I’m not a math whiz. However, I can certainly appreciate the practical applications that can arise from serious number crunching. As a marketing professional, I recognize the benefits that come from knowing what makes our customers and their customers tick. I am also a consumer though. So, I often wonder what it would be like to live in a world where all my movement and all my purchases are tracked.
Well, the combination of statistics, technology and a vast amount of readily available information makes it possible to predict almost anything, including complex human behaviors. The process is called data mining. Using this tool, marketers can uncover hidden relationships from seemingly unrelated data. Take wine prices. Historical wine prices from one database have been connected with other databases containing records about the amount of winter rainfall, average growing temperature and harvest rainfall. Data mining uncovered the hidden relationship between wine prices and various weather statistics and created a wine quality formula. Theoretically, even though I am not a wine-tasting expert, I can use this formula to invest in the best red wine that will be worth a lot in the future.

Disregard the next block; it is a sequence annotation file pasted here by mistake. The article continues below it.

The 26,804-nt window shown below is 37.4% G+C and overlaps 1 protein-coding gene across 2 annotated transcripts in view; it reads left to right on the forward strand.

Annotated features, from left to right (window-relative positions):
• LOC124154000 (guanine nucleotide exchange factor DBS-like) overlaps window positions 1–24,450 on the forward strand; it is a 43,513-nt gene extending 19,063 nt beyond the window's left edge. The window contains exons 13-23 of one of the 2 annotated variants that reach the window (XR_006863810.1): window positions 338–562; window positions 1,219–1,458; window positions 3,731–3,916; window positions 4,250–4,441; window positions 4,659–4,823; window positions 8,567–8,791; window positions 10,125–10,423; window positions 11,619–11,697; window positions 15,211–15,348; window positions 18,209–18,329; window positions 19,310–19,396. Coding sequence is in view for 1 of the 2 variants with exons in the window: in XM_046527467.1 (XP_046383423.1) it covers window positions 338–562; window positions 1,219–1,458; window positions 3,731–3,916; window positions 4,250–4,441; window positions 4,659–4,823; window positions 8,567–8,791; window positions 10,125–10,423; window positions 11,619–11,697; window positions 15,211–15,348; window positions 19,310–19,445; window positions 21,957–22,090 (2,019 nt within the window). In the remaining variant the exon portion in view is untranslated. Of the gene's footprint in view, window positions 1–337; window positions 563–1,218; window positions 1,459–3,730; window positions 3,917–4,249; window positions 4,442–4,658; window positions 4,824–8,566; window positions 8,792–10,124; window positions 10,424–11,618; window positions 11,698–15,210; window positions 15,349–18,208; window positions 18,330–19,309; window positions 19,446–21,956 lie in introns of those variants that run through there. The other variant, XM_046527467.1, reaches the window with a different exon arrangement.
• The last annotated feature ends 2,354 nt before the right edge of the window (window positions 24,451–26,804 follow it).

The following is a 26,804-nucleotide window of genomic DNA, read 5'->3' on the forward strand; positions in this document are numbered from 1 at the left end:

Many of our activities leave an electronic footprint that can be placed in a database. With data mining, marketers can use these footprints to create their own formulas in order to communicate with those who are most likely to respond. Such power can also be easily abused though.
To protect yourself, the first step is to realize that such technology exists. Next, use common sense. Work with companies that you trust and give out your personal information sparingly. Just because they ask, it doesn’t mean you have to answer. Finally, review these companies’ privacy and information-sharing policies. If you chose to opt-in, make sure that their data mining is for internal purposes only.